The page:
How much should you be saving?

October 4, 2021

The price of higher education looks much different than it did 20 years ago when NEST 529 launched in Nebraska. Rising tuition charges make up a fraction of an individual’s total college bill. Scholarships and grants may help cover books and institution fees, but many fail to cover living expenses. College tuition and costs continue to increase at, and above, the rate of inflation. The staggering rate at which college fees are mounting isn’t stopping anytime soon. What does it mean for your future graduate? Continuing to contribute to your beneficiary’s 529 plan will help set them up for their future.

College Board is a national not-for-profit dedicated to helping future students prepare to attend college. Its annual report, “Trends in Higher Education Series: Trends in College Pricing and Student Aid 2020,” states undergraduate and graduate students in 2019 and 2020 received $242 billion in student aid (federal loans, tax credits, grants). Additionally, in 2020–2021, the average published tuition and fees for full-time undergraduate students were:

  • Public two-year college: $3,770, $70 higher than 2019-20
  • Public four-year in-state college: $10,560, $120 higher than 2019-20
  • Public four-year out-of-state college: $27,020, $250 higher than 2019-20 1

Increasing the amount of money to your child’s NEST 529 account by $50 a month can have potential gains; not only is it a tax benefit, but there is potential to earn compound interest. Here’s an example of how much you can potentially accumulate with NEST based on an initial $2,500 investment and different monthly contribution amounts.

Examples of monthly contributions to your NEST 529 plan.

This hypothetical example illustrates the accumulation potential with a $2,500 initial investment and a monthly contribution plan at a 5% projected average annual return. The above example is based on projections and does not reflect your actual investment in the NEST Direct College Savings Plan. If fees were included, the returns would be lower. Your actual results may be more or less.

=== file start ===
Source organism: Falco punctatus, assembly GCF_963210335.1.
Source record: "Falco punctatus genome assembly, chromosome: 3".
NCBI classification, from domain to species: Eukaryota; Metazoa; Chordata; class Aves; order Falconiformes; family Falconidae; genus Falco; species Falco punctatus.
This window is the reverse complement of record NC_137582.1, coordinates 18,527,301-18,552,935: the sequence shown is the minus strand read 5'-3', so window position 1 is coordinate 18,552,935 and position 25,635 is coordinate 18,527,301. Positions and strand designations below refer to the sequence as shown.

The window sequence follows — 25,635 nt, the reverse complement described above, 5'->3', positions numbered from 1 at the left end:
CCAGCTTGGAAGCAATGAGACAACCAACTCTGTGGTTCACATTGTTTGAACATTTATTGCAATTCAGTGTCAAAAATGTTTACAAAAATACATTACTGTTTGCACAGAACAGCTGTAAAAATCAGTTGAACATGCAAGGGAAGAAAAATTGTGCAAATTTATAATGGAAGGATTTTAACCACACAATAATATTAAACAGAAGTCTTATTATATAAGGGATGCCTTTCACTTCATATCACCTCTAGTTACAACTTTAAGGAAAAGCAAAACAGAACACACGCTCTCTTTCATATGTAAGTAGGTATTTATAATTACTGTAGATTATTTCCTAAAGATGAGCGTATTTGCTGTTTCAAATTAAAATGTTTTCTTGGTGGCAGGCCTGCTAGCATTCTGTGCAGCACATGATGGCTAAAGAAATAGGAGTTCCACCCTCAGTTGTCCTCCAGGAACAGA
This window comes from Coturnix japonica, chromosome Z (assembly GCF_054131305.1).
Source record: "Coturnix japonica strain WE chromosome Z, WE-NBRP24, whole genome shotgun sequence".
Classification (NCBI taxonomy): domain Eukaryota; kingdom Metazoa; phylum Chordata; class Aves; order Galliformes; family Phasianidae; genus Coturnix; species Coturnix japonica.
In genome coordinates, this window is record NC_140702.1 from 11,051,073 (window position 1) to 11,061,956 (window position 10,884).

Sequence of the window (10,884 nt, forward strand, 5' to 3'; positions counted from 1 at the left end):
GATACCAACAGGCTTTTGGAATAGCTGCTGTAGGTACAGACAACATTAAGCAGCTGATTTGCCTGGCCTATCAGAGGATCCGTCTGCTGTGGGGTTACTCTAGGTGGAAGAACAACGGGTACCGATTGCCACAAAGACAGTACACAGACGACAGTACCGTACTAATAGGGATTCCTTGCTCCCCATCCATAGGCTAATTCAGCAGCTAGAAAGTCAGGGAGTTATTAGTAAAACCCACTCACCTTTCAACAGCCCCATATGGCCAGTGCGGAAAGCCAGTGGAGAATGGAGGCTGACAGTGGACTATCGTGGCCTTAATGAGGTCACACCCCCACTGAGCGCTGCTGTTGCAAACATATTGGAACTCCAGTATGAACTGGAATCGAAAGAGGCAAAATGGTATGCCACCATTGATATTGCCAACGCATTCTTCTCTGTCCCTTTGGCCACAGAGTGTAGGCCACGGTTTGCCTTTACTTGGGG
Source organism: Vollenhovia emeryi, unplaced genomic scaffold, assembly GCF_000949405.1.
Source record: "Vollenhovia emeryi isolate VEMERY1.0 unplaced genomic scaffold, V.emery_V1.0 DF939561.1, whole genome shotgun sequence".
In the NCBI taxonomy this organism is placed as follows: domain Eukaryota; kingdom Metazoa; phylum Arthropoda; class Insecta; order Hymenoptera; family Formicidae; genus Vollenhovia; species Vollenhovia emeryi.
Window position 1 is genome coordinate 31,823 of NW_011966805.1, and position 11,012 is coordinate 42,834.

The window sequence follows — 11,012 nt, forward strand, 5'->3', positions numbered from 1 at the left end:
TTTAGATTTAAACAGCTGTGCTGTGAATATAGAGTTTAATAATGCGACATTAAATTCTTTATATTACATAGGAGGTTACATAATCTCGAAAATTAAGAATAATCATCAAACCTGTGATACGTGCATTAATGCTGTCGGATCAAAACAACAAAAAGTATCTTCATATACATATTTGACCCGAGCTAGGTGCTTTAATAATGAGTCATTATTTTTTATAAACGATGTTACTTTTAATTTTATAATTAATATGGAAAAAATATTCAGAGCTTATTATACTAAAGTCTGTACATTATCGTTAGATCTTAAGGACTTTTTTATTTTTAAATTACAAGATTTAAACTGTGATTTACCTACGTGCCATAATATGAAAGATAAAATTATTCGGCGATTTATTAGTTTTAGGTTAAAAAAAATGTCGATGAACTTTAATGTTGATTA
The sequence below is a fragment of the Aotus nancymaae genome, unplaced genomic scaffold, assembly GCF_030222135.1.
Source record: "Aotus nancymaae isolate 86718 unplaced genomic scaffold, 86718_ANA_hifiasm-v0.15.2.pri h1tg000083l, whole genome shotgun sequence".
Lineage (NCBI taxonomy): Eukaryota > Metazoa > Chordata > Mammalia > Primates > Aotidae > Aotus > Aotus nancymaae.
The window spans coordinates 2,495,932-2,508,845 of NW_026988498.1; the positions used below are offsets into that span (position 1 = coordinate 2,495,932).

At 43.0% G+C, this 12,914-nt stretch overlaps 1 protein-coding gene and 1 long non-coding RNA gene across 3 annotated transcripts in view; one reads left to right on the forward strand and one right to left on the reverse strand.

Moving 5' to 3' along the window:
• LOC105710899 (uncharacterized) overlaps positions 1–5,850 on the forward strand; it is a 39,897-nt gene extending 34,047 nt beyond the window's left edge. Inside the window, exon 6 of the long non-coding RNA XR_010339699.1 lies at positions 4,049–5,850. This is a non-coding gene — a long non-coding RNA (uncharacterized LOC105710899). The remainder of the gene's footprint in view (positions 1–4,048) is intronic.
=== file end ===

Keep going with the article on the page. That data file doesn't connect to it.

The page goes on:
If $50 monthly feels like a lot, think of it this way—it is roughly $1.80 a day, which is less than the price of a cup of coffee every day. Consider adding in your “lunch money” too. For example, let’s say you spend $15 a day for your cup of coffee and lunch.

$15 per day x 30 days = $450 per month
$450 x 12 months = $5,400 annually

NEST 529 is equipped with resources to help you determine the right annual contribution amount.

  • The College Savings Estimator is a step-by-step tool to help you determine approximately how much money you will need to save to pay for your child’s education.

Screenshot of NEST dashboard

Once you determine a contribution amount, choose to set up an automatic investing plan to funnel funds to your NEST 529 account. You can select the frequency (monthly, quarterly or annually) in which the funds are deposited. The investing process allows you the peace of mind to not have to mail a check each month.

The bottom line is that there is no right answer to the question “How much should I save?” What we know—to ease the potential sticker shock that comes with college prices, you need to save. You’re on the right track. Double-down and determine a comfortable monthly contribution plan so you feel confident that you’re saving towards college to help your child soar to their dreams.

1College Board. Trends in Higher Education Series: Trends in College Pricing and Student Aid 2020.

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